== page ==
Jan-Erik Nilsson of the Goteborg Ceramics Website, said when speaking of the ‘Bird and Butterfly’ pattern it is hard to imagine at one time this was actually the name of a Dinner Service, and now even individual pieces are very rare to find. This pattern is considered to be a variation hybrid of the Canton Famille Rose pattern, except this pattern used much finer details and lots of gilding.
It is not hard to see that these 170 year old pieces were never used, as a sailor would take a once in a lifetime trip to China, and bring back home to Nova Scotia the finest souvenir he could afford and in this case it was a single luncheon place setting in the ‘Bird and Butterfly’ pattern where they remained untouched for well over a century and a half. $Can 550.00 Dollars
MAGINE, the finest Chinese Master Artisan’s from the mid 19th century onward namely porcelain decorators such as the 8 friends of Zhushan, whose better works now command six-seven figures. So here we have a magnificently and with exacting precision Master Artisan decorated porcelain table screen. I was so taken with the intricate design, that for three weeks I savored only the front of this work, however tonight, given the fact there was no artist’s seal affixed to the surface, it was high time to pay attention to the back, after all this is the kind of quality only a very small number of Provincial Master Artisan’s or even the highest echelon Masters can produce, and this work is so special that if not on the front of the work, there really is only one other option where a great Master might sign his work.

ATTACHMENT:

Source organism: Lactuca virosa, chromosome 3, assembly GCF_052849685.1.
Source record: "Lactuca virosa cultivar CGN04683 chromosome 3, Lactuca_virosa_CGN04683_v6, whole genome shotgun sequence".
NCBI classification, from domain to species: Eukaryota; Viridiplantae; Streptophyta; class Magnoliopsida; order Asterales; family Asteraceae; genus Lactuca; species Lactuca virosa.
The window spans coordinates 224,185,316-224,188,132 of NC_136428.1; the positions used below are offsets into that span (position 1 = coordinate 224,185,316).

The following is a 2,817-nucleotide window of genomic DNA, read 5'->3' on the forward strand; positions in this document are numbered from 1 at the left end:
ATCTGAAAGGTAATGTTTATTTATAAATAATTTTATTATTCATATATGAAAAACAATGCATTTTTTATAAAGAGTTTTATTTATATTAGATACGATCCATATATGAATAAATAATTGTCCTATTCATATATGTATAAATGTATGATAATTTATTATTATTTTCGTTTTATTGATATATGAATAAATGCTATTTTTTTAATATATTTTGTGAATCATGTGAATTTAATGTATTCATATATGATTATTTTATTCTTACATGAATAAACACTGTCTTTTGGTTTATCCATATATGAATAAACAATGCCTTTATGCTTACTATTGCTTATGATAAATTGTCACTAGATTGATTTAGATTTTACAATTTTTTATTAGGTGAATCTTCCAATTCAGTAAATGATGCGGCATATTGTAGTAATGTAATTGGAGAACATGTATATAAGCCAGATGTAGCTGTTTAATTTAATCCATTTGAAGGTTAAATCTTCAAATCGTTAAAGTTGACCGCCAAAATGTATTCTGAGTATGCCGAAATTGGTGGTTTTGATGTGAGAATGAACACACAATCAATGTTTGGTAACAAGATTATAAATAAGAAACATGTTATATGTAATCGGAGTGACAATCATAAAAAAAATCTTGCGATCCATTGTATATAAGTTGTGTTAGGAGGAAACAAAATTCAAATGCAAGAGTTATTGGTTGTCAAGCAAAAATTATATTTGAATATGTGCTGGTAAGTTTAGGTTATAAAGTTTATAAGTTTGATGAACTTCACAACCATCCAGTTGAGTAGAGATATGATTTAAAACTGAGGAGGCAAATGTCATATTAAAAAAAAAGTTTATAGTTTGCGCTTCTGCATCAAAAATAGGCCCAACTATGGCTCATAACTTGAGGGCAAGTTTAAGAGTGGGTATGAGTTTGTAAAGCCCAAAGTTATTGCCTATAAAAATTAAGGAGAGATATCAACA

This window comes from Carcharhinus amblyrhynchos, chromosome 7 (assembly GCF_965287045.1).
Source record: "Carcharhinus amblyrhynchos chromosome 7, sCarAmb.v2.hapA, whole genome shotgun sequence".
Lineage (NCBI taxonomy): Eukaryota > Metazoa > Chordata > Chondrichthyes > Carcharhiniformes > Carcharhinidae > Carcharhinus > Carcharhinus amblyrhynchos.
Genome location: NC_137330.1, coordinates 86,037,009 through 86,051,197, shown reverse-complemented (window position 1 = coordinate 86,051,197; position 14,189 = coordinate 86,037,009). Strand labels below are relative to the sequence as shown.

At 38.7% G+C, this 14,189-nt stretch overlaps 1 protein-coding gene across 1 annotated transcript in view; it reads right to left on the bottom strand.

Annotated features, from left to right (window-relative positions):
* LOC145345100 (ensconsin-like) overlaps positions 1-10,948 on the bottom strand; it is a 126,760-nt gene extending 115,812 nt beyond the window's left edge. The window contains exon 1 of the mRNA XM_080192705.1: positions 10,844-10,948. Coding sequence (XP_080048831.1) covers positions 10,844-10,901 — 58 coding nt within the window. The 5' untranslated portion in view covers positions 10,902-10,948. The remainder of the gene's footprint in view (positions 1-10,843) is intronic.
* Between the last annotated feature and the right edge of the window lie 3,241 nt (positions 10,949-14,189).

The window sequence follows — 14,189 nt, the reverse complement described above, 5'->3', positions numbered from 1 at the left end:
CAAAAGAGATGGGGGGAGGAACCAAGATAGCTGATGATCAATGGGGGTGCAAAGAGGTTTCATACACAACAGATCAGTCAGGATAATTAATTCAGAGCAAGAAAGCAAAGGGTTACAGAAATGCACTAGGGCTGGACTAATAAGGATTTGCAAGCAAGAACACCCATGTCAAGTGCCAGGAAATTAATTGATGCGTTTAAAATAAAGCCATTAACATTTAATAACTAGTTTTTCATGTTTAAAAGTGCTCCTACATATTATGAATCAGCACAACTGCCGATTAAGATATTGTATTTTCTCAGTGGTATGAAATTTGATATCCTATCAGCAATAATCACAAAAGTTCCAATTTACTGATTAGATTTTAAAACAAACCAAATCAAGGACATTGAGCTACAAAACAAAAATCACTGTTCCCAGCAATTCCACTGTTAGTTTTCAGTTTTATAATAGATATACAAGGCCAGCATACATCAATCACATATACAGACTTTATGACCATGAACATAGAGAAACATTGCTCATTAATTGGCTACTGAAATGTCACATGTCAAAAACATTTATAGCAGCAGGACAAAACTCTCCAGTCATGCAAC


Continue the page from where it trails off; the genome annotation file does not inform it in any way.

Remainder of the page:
First thing I look for is signs of age….how about the nail heads and where the nail broke the surface of the wood….the result was wonderful nice oxidization on the early circa 1850-1900 misshapen nail head.
Now, if you are a great Master Artisan and have placed a form of identification to the back of the porcelain plaque, and are understandably proud of what is clearly a ‘Masterpiece’ , of course you want to provide protection to the back of the porcelain plaque, however, also ease of access….enjoy the photos….I may not sell the piece at this time….
I’ve been studying and collecting Chinese porcelain now for over 31 years and this being somewhat of a newer work in my collection in the coming days will be adding this to my website ......http://pelchatantiques.com/beta….. as there is a very revealing magnification tool to view “UP CLOSE AND PERSONAL” a great Master Artisan’s work. I have a feeling this artwork may have been created by a student apprentice from Qianjiang School of Ceramics. Looking at this exceptional porcelain creation it has been difficult for me to imagine why such a work does not bear the artist’s seal on the surface of the plaque?
Bi Botao one of the great porcelain decorators from the 8 Friends of Zhushan comes to mind when thinking of who the artist was, however as fine as his works were this plaque is like looking at Bi Botao’s works in the “third dimension”.
Though the stand clearly is not original to the plaque, and the frame including the backing is of such high caliber gazing at the absolute incomparable beauty of this porcelain piece I have resisted the temptation to remove the backing to see if this gifted porcelain Master Artisan has taken the time to sign the reverse…..$CAN 20000.00 Dollars